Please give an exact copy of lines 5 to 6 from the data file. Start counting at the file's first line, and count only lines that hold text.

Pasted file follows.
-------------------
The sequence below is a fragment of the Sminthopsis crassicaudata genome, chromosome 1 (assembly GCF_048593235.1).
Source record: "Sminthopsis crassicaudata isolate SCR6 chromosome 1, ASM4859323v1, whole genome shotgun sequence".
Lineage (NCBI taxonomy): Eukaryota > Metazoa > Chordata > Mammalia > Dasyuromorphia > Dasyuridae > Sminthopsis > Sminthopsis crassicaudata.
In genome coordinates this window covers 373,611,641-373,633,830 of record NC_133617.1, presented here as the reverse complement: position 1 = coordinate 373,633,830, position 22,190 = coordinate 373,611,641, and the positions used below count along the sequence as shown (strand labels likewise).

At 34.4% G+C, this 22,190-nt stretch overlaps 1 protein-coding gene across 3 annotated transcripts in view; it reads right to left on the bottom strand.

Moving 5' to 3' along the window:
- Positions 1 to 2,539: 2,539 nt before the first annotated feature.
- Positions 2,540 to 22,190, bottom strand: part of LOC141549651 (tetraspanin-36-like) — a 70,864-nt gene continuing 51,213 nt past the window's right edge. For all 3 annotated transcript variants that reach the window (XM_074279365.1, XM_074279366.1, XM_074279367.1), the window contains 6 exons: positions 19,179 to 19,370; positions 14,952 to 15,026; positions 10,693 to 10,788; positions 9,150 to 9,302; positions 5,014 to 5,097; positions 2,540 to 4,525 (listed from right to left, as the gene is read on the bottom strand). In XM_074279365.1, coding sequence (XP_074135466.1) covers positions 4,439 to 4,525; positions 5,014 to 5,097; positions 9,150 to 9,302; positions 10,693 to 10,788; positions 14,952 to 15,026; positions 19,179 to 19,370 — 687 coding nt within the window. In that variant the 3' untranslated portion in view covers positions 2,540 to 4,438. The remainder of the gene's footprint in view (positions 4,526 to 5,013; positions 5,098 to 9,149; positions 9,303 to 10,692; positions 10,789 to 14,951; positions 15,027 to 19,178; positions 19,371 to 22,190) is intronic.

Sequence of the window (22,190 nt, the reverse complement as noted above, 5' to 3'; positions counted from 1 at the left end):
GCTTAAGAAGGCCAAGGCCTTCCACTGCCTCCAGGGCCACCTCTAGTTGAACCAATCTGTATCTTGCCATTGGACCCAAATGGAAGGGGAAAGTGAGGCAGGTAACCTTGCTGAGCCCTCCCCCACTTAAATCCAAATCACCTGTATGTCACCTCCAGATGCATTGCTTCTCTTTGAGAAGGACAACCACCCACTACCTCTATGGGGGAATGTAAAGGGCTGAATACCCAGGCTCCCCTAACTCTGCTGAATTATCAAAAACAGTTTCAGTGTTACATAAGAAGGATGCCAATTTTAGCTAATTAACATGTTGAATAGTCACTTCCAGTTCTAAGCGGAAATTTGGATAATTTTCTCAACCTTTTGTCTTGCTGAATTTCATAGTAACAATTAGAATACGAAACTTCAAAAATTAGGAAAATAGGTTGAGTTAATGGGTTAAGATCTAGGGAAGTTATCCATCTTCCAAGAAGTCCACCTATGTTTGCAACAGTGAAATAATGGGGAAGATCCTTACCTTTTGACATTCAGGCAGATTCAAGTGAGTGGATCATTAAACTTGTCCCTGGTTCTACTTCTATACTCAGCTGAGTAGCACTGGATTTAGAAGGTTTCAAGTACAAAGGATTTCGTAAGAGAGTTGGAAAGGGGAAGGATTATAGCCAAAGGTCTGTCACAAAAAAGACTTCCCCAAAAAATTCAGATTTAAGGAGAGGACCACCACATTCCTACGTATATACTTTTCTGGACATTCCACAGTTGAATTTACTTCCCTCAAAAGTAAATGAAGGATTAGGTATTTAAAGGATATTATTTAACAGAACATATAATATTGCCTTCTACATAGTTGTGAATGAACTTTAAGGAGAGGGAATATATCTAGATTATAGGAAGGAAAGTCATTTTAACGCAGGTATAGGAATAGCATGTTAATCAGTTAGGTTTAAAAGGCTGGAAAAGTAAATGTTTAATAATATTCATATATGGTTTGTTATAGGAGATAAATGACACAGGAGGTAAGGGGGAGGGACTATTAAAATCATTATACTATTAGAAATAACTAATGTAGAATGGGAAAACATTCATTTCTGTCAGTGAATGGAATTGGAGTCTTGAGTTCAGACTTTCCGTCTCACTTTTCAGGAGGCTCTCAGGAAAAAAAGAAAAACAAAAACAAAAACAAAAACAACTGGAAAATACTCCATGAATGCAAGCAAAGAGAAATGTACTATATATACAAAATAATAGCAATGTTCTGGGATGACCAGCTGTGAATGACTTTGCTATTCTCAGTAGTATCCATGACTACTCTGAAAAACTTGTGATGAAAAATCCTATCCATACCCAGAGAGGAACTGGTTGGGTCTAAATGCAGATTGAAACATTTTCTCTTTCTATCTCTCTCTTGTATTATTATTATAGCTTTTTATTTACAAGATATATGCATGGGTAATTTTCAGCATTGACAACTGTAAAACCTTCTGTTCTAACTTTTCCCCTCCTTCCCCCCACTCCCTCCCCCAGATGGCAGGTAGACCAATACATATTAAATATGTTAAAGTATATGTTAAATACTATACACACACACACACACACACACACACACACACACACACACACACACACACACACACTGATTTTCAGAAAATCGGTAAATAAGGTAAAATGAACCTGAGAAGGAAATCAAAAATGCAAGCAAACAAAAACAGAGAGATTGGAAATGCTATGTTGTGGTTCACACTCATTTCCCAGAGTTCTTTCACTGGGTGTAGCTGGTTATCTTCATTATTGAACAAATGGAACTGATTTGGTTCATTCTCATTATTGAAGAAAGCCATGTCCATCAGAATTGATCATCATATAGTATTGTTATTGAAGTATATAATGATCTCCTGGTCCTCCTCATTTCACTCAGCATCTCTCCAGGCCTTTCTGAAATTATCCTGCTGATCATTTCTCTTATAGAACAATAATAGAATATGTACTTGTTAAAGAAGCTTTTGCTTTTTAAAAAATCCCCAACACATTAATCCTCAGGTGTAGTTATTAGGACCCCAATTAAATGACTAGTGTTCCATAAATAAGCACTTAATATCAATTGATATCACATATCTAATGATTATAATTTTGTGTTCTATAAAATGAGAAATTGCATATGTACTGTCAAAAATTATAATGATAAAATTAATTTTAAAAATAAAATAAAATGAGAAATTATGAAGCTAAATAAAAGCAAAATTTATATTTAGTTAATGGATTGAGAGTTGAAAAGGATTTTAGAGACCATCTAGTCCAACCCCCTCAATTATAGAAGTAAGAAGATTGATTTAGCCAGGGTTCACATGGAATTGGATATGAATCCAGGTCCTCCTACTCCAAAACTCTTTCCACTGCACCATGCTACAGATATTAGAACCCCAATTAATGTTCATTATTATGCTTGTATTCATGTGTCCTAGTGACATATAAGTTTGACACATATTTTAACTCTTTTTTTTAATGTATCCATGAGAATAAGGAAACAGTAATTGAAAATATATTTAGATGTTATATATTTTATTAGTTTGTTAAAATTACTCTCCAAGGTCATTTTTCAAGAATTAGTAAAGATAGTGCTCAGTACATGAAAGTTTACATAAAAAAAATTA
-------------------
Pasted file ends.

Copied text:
At 34.4% G+C, this 22,190-nt stretch overlaps 1 protein-coding gene across 3 annotated transcripts in view; it reads right to left on the bottom strand.

Moving 5' to 3' along the window: